Pharmacological comparison of traditional and non-traditional cannabinoid receptor 1 blockers in rodent models in vivo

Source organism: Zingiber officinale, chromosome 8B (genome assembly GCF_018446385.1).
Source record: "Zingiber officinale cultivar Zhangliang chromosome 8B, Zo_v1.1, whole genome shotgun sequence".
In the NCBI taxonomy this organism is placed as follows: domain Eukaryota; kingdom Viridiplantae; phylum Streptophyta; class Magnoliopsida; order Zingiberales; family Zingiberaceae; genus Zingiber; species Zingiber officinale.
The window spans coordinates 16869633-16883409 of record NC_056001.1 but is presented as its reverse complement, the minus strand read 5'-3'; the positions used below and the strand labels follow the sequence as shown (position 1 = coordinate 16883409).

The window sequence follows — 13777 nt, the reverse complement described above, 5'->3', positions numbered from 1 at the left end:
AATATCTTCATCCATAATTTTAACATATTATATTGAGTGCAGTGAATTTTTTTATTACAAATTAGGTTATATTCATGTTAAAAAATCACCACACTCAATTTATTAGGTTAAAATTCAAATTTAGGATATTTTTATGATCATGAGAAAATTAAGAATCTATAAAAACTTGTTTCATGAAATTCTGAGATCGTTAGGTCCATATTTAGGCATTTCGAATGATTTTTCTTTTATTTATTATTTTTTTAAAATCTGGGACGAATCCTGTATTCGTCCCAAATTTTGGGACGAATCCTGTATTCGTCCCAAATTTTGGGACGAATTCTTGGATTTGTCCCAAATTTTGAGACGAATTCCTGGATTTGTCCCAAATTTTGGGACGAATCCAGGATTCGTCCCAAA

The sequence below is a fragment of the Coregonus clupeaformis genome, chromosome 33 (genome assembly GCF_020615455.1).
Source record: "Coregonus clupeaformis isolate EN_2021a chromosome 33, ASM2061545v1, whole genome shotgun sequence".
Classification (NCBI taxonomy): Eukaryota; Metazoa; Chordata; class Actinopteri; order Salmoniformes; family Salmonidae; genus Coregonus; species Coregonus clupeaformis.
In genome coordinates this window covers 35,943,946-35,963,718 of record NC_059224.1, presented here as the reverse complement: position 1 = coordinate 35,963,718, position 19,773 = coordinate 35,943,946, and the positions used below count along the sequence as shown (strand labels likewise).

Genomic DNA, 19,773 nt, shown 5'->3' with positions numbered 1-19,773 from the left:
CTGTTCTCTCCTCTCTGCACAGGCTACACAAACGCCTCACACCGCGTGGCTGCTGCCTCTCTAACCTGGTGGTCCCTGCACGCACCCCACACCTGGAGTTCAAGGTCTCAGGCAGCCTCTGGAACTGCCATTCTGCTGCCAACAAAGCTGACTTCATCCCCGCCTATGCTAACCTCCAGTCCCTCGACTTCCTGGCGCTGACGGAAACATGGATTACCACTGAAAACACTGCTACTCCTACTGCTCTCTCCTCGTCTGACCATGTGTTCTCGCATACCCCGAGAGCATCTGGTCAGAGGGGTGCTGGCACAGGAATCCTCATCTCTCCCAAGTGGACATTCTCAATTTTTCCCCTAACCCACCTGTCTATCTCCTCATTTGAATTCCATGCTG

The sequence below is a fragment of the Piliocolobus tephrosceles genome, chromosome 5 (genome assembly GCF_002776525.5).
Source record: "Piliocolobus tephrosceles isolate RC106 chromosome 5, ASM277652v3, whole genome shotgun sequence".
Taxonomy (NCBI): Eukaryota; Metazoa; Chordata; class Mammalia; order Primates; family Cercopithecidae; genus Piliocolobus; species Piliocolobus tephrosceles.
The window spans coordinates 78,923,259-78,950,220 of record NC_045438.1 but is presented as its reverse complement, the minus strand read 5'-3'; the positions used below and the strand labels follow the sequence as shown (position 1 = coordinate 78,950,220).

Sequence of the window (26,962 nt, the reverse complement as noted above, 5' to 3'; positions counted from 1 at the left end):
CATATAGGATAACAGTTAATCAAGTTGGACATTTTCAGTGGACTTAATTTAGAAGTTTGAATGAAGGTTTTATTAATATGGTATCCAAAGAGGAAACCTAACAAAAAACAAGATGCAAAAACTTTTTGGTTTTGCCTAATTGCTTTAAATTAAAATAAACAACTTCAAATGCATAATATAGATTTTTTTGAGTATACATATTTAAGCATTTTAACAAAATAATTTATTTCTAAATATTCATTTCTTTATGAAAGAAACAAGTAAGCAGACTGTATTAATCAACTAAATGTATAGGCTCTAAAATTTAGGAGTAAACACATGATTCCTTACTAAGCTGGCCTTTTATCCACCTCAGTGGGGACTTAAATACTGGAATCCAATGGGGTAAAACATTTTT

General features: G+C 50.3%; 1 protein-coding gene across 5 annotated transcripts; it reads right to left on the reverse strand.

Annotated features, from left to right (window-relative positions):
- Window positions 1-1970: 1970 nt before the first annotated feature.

Cannabinoid receptor 1 (CB1R) antagonists have been proven to be effective anti-obesity drugs; however, psychiatric side effects have halted their pharmaceutical development worldwide. Despite the emergence of next generation CB1R blockers, a preclinical head to head comparison of the anti-obesity and psychiatric side effect profiles of the key compounds has not been performed. Here, we compared classical CB1R antagonists (rimonabant, taranabant, otenabant, ibipinabant, and surinabant) and non-traditional CB1R blockers (the partial agonist O-1269, the neutral antagonists VCHSR and LH-21 and the peripherally acting inverse agonist JD-5037) using an in vivo screening cascade. First, the potencies of these compounds to reduce CB1R agonist-induced hypothermia and decrease fasting-induced food intake were determined. Then, equipotent doses of the non-toxic compounds were compared in a diet-induced obesity (DIO) test, which includes measurements of metabolic syndrome markers. Psychiatric side effects were assessed by measuring anxiogenicity in an ultrasonic vocalization test. All classical CB1R blockers were centrally acting appetite suppressants and decreased body weight and food intake in an obesity-dependent manner, with only slight effects on metabolic syndrome markers. In addition, all classical CB1R blockers increased ultrasonic vocalization. Surprisingly, none of the non-classical CB1R blockers was eligible for the DIO comparison and side effect profiling. O-1269 and LH-21 induced convulsive behavior, whereas VCHSR and JD-5037 were devoid of any in vivo activity. The classical CB1R blockers displayed similar therapeutic and side effect profiles in vivo, whereas the available non-traditional CB1R blockers were not appropriate tools for testing the therapeutic potential of alternative CB1R inhibitors.